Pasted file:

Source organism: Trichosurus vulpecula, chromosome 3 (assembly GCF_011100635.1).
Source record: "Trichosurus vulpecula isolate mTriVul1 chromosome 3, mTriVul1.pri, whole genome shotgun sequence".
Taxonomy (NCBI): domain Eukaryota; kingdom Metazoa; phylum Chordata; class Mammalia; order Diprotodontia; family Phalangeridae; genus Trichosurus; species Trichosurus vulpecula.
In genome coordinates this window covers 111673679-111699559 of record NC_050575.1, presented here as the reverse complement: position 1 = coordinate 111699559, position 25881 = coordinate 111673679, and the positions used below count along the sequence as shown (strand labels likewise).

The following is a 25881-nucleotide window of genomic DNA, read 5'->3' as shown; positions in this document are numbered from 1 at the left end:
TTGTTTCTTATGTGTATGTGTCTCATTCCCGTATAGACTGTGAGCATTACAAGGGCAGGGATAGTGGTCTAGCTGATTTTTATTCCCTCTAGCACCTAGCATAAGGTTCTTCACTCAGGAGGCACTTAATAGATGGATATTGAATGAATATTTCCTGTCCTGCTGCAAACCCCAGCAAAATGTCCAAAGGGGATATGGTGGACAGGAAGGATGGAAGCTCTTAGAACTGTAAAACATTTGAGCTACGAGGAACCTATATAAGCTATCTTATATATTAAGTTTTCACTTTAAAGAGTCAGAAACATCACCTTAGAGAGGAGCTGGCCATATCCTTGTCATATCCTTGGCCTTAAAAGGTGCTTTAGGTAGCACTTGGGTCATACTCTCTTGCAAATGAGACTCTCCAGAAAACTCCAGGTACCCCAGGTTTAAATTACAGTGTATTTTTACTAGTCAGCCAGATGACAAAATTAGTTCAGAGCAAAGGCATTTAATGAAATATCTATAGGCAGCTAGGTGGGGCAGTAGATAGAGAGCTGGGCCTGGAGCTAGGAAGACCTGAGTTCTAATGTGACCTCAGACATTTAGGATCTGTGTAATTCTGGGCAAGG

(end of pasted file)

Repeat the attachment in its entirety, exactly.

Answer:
Source organism: Trichosurus vulpecula, chromosome 3 (assembly GCF_011100635.1).
Source record: "Trichosurus vulpecula isolate mTriVul1 chromosome 3, mTriVul1.pri, whole genome shotgun sequence".
Taxonomy (NCBI): domain Eukaryota; kingdom Metazoa; phylum Chordata; class Mammalia; order Diprotodontia; family Phalangeridae; genus Trichosurus; species Trichosurus vulpecula.
In genome coordinates this window covers 111673679-111699559 of record NC_050575.1, presented here as the reverse complement: position 1 = coordinate 111699559, position 25881 = coordinate 111673679, and the positions used below count along the sequence as shown (strand labels likewise).

The following is a 25881-nucleotide window of genomic DNA, read 5'->3' as shown; positions in this document are numbered from 1 at the left end:
TTGTTTCTTATGTGTATGTGTCTCATTCCCGTATAGACTGTGAGCATTACAAGGGCAGGGATAGTGGTCTAGCTGATTTTTATTCCCTCTAGCACCTAGCATAAGGTTCTTCACTCAGGAGGCACTTAATAGATGGATATTGAATGAATATTTCCTGTCCTGCTGCAAACCCCAGCAAAATGTCCAAAGGGGATATGGTGGACAGGAAGGATGGAAGCTCTTAGAACTGTAAAACATTTGAGCTACGAGGAACCTATATAAGCTATCTTATATATTAAGTTTTCACTTTAAAGAGTCAGAAACATCACCTTAGAGAGGAGCTGGCCATATCCTTGTCATATCCTTGGCCTTAAAAGGTGCTTTAGGTAGCACTTGGGTCATACTCTCTTGCAAATGAGACTCTCCAGAAAACTCCAGGTACCCCAGGTTTAAATTACAGTGTATTTTTACTAGTCAGCCAGATGACAAAATTAGTTCAGAGCAAAGGCATTTAATGAAATATCTATAGGCAGCTAGGTGGGGCAGTAGATAGAGAGCTGGGCCTGGAGCTAGGAAGACCTGAGTTCTAATGTGACCTCAGACATTTAGGATCTGTGTAATTCTGGGCAAGG